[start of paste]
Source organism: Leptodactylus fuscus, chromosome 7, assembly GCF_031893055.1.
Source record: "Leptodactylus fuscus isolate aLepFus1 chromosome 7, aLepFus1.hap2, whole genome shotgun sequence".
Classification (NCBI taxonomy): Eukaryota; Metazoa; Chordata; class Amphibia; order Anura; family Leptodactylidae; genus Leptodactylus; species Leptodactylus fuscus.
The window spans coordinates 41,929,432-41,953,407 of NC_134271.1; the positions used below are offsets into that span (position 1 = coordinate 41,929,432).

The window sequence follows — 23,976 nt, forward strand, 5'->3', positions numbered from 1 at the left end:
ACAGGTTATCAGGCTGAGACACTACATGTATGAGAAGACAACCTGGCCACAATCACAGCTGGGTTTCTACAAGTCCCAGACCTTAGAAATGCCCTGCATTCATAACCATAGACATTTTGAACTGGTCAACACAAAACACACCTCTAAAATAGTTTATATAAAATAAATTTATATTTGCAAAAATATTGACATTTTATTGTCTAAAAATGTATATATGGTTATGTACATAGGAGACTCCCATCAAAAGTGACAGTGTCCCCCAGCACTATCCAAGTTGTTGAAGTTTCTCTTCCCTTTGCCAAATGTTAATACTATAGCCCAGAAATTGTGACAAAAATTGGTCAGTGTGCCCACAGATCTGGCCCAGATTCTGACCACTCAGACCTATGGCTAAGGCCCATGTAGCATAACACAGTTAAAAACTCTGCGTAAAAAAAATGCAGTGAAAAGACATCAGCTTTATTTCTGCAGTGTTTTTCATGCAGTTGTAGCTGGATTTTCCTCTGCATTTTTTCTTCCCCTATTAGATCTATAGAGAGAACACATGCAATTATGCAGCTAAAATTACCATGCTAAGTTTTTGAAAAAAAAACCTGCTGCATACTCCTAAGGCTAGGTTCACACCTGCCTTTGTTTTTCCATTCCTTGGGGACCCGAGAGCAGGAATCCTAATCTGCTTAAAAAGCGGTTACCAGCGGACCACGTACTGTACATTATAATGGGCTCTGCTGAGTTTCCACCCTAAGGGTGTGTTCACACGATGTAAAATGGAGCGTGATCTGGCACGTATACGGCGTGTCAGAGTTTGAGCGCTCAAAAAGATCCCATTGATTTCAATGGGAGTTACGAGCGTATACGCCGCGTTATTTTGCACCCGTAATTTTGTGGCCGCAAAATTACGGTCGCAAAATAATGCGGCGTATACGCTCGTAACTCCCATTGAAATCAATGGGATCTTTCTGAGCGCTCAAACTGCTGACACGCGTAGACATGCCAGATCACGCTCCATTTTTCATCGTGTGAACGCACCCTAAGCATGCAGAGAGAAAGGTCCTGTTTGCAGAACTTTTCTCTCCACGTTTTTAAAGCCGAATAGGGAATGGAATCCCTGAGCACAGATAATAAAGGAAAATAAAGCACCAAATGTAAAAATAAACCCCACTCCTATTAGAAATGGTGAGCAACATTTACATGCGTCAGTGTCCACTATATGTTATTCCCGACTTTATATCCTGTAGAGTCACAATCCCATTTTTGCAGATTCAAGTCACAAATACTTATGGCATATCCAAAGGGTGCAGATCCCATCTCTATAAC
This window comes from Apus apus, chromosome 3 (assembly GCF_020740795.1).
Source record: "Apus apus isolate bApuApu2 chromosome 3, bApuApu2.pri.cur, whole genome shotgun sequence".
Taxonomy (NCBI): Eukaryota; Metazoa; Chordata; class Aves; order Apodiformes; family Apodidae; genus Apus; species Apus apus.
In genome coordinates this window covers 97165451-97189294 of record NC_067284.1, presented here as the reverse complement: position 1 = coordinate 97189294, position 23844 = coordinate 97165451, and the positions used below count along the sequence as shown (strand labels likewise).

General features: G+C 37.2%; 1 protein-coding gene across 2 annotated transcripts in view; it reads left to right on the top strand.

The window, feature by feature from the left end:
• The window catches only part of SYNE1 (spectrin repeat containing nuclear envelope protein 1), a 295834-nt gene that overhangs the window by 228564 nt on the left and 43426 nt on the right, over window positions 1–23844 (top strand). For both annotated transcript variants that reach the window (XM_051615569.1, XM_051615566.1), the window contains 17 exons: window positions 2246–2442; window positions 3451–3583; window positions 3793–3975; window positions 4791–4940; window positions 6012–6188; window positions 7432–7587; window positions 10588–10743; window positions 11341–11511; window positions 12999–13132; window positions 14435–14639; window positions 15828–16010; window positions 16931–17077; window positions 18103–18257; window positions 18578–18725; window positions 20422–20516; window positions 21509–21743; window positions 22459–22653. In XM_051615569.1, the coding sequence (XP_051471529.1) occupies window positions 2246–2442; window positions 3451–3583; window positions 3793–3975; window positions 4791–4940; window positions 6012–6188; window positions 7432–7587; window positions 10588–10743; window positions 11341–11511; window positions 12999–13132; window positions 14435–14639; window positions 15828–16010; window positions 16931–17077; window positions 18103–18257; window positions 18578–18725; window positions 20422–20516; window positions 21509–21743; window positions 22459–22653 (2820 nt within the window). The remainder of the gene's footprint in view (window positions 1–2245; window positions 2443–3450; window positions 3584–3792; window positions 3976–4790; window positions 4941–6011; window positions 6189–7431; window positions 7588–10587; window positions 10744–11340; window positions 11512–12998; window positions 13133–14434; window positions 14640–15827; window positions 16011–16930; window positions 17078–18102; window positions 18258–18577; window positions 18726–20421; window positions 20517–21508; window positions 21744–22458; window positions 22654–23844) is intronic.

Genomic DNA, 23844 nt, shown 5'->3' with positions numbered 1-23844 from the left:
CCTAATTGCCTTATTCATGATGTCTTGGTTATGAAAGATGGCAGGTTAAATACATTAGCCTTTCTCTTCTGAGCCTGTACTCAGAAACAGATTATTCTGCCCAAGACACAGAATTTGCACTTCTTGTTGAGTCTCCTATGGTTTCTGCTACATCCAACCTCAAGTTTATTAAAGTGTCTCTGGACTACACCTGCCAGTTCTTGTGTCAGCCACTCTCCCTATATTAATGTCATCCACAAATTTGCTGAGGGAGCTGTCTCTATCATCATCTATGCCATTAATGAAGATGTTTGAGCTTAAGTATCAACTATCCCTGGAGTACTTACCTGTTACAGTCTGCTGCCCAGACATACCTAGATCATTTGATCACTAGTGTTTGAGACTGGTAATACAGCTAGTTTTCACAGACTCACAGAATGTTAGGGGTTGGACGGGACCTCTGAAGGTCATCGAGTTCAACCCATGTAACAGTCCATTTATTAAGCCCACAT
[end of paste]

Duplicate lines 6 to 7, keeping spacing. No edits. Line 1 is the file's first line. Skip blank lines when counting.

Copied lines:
ACAGGTTATCAGGCTGAGACACTACATGTATGAGAAGACAACCTGGCCACAATCACAGCTGGGTTTCTACAAGTCCCAGACCTTAGAAATGCCCTGCATTCATAACCATAGACATTTTGAACTGGTCAACACAAAACACACCTCTAAAATAGTTTATATAAAATAAATTTATATTTGCAAAAATATTGACATTTTATTGTCTAAAAATGTATATATGGTTATGTACATAGGAGACTCCCATCAAAAGTGACAGTGTCCCCCAGCACTATCCAAGTTGTTGAAGTTTCTCTTCCCTTTGCCAAATGTTAATACTATAGCCCAGAAATTGTGACAAAAATTGGTCAGTGTGCCCACAGATCTGGCCCAGATTCTGACCACTCAGACCTATGGCTAAGGCCCATGTAGCATAACACAGTTAAAAACTCTGCGTAAAAAAAATGCAGTGAAAAGACATCAGCTTTATTTCTGCAGTGTTTTTCATGCAGTTGTAGCTGGATTTTCCTCTGCATTTTTTCTTCCCCTATTAGATCTATAGAGAGAACACATGCAATTATGCAGCTAAAATTACCATGCTAAGTTTTTGAAAAAAAAACCTGCTGCATACTCCTAAGGCTAGGTTCACACCTGCCTTTGTTTTTCCATTCCTTGGGGACCCGAGAGCAGGAATCCTAATCTGCTTAAAAAGCGGTTACCAGCGGACCACGTACTGTACATTATAATGGGCTCTGCTGAGTTTCCACCCTAAGGGTGTGTTCACACGATGTAAAATGGAGCGTGATCTGGCACGTATACGGCGTGTCAGAGTTTGAGCGCTCAAAAAGATCCCATTGATTTCAATGGGAGTTACGAGCGTATACGCCGCGTTATTTTGCACCCGTAATTTTGTGGCCGCAAAATTACGGTCGCAAAATAATGCGGCGTATACGCTCGTAACTCCCATTGAAATCAATGGGATCTTTCTGAGCGCTCAAACTGCTGACACGCGTAGACATGCCAGATCACGCTCCATTTTTCATCGTGTGAACGCACCCTAAGCATGCAGAGAGAAAGGTCCTGTTTGCAGAACTTTTCTCTCCACGTTTTTAAAGCCGAATAGGGAATGGAATCCCTGAGCACAGATAATAAAGGAAAATAAAGCACCAAATGTAAAAATAAACCCCACTCCTATTAGAAATGGTGAGCAACATTTACATGCGTCAGTGTCCACTATATGTTATTCCCGACTTTATATCCTGTAGAGTCACAATCCCATTTTTGCAGATTCAAGTCACAAATACTTATGGCATATCCAAAGGGTGCAGATCCCATCTCTATAAC
This window comes from Apus apus, chromosome 3 (assembly GCF_020740795.1).